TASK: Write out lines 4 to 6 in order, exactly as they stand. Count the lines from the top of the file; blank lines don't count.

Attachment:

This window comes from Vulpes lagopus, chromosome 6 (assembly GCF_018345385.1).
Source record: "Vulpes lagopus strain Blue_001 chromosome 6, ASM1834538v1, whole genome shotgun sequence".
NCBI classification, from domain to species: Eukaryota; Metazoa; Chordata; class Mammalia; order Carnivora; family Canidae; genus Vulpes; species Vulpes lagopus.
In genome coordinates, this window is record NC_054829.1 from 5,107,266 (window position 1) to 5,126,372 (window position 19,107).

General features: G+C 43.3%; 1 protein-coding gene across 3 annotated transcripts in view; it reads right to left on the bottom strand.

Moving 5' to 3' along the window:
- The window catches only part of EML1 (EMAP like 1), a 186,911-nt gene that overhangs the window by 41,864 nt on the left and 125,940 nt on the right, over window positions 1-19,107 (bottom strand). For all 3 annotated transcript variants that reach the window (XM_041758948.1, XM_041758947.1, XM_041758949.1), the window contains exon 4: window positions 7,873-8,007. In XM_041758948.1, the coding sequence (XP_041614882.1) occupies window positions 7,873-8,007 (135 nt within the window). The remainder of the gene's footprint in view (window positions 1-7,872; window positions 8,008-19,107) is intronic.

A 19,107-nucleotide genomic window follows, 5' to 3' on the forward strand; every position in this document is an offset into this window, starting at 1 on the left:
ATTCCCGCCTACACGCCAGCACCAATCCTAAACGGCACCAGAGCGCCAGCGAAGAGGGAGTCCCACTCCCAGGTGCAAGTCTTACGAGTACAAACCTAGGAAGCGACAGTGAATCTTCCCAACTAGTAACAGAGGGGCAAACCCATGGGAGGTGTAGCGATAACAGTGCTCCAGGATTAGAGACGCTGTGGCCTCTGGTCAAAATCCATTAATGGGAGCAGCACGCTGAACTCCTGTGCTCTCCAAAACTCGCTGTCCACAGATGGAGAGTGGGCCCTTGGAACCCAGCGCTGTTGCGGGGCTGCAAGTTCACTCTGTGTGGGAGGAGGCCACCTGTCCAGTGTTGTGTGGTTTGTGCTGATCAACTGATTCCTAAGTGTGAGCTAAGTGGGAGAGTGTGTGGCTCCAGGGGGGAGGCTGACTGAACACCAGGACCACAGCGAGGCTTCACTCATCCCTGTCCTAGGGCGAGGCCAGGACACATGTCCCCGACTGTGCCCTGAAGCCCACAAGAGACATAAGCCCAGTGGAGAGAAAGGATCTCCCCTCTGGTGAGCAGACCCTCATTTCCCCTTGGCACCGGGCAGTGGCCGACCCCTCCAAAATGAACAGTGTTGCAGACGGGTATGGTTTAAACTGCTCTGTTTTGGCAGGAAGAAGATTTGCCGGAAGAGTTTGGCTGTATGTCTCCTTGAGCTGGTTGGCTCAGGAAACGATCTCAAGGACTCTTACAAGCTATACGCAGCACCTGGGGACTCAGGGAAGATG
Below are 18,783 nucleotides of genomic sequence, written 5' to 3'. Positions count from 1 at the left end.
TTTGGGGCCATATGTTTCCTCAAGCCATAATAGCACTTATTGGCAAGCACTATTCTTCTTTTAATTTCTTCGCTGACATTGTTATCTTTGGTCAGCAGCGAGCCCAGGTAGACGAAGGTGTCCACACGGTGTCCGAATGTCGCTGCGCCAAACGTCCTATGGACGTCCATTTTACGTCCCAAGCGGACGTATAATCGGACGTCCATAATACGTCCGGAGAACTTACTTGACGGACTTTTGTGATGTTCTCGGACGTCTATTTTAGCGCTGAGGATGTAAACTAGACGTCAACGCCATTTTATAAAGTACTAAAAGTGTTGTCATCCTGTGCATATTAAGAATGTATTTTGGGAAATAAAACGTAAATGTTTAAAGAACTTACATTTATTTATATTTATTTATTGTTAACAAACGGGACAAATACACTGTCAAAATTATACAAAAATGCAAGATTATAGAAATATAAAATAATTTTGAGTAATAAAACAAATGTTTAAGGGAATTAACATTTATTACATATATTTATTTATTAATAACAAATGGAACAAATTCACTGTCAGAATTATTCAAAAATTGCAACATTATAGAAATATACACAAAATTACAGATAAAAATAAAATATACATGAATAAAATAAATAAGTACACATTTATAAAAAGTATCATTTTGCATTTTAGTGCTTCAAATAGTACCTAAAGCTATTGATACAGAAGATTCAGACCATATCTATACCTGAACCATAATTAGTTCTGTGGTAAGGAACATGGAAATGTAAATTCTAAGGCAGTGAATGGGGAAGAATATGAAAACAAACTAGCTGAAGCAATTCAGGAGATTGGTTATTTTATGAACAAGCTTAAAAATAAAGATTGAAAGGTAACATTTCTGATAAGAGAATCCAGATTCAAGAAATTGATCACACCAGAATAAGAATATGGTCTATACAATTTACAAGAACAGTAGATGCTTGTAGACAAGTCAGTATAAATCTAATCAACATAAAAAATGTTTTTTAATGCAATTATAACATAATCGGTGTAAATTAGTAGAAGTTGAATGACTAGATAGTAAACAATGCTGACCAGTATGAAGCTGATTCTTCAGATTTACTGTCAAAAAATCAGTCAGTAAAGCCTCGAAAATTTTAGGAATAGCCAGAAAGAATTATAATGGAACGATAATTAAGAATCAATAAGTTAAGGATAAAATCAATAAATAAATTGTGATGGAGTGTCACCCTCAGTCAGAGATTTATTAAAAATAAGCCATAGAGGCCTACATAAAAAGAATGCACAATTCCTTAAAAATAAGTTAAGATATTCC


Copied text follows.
In genome coordinates, this window is record NC_054829.1 from 5,107,266 (window position 1) to 5,126,372 (window position 19,107).

General features: G+C 43.3%; 1 protein-coding gene across 3 annotated transcripts in view; it reads right to left on the bottom strand.

Moving 5' to 3' along the window: